Awkward questions – Guest post from Jayne

Questions - Day 54 (23/2/08)

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I absolutely love kids who are inquisitive. I get such a kick out of answering their questions, imparting what little knowledge I have. But sometimes those questions are just unanswerable. Or, I should say, unanswerable without crossing some serious boundaries.

When it’s your own kids, it’s a bit easier, you know how far to go, you know how much you want them to know. But when it’s someone elses kid, it’s a whole different ball game.

About a year ago, my Husband had his cousins over for dinner. There’s a 16 year age gap between his mum and his aunt, so his cousins were all still in primary school at this point. The youngest, who’s the boldest of them all, was stroking our dog who is an (unneutered) English Bull Terrier cross, and proceeded to point at his, ahem, penis and ask “What’s that heavy thing under there?!”

Now, I think I get why she said “heavy thing”, I mean they do kind of hang, don’t they (how did this end up being about the anatomy of a dogs genitals?!)…but why did she have to ask ME?!

I kind of got away with it by saying “That’s where Chuck does his wee-wees from”.

I think in future my answer will be “Ask your Mother”.

The trouble is, my daughter is two and a bit, which means I have all these awkward questions still to come, and when someone tells her to ask her mother, that person is ME.

Oh crap.


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  • Morag Gaherty

    NOOOOOOOOO!!!!!!!! Please don’t tell them to ask their mother! Obviously, you need to talk with their parents to understand what kind of communication they have with their children, and how they would like you to answer awkward questions in future. But referral to a third party is a fob off, and they know that.

    Some parents limit communication with their children to the issuing of instructions. Me, I think that’s a rubbish form of communication – which implies a two way street. I asked a friend if she communicated with her children. She said “Of course. I tell them to come to the table for tea.” Rigghhhhht. It worried me that she thought this was communication, to be honest.

    When my boys (now 10 and nearly 12) were younger, I would generally answer awkward questions with a question such as “What do YOU think it is …?” and start the conversation that way. I was very proud of the fact that they were the only children in the playground (and boys as well) who understood what a woman’s period was, and why it worked that way.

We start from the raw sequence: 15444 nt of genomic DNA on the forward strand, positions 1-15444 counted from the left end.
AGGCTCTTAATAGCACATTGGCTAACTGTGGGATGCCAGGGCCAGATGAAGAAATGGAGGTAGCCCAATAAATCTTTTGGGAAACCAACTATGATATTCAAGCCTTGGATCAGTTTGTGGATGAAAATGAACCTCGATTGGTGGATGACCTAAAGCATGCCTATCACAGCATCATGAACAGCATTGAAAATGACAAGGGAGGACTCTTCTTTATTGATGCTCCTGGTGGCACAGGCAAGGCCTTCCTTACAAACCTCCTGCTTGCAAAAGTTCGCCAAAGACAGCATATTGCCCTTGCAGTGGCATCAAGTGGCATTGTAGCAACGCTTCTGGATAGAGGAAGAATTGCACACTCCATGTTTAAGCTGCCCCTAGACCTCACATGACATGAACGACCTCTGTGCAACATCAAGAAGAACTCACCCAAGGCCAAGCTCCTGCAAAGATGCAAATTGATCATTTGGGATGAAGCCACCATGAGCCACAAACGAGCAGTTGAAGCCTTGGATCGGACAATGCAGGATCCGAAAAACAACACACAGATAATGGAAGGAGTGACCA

The important thing is not to have emotions bound up with communication, which is easier for some people than for others. Now, before the teenage hormones kick in, is the best time to be fielding awkward questions, I promise you!

  • Sarah Arrow

    I just answer or ask for clarification. I have heard stories of parents who have gone into detailed explanations of something only to find the child had used the wrong word… and they were now embarrassed that they hadn’t asked why themselves, first!

    With my own kids, I answer them and then I show them how to check the answers. The eldest is rather lazy and wont check things so now I have taken to telling her fairy stories and half truths so she checks things herself :)

  • Morag Gaherty

    I’ve heard of that too! I remember a comedian once saying you had to check exactly what the child was asking, and gave as an example the question “Where do I come from, Mummy?” Mummy proceeded to give a detailed explanation about the sperm and the egg. At the end, her son said “Oh. My friend comes from Coventry.”

  • Rosie O’Hara

    I go for “what do you think it is?”, as now a Granny, previously a Mum and also a teacher for a short period time I find that question works well, you do cut out the long explanations, as it might just be the “Coventry” answer. I’m also happy to answer my step-grandchildren’s questions most of which over the past year centre around as asked by the youngest granddaughter (then 5) “Rosie what’s this thing?” as she held my breast form aloft and then put it on her head – so we had a chat. Several months later she was able to explain breast froms and why I had no left boob to her older sister (then 7). This resulted in a conversation at the breakfast table when their Mum siad “oh thank God I didn’t know what to say to them!”
    Had this been my mother when we were younger it would have been whisked away and we would have been convinced we hadn’t seen anything. This did not work as we later, when the grown ups were downstairs explored the wardrobe and the drawers and came to our conclusion about contraception in the1950s!

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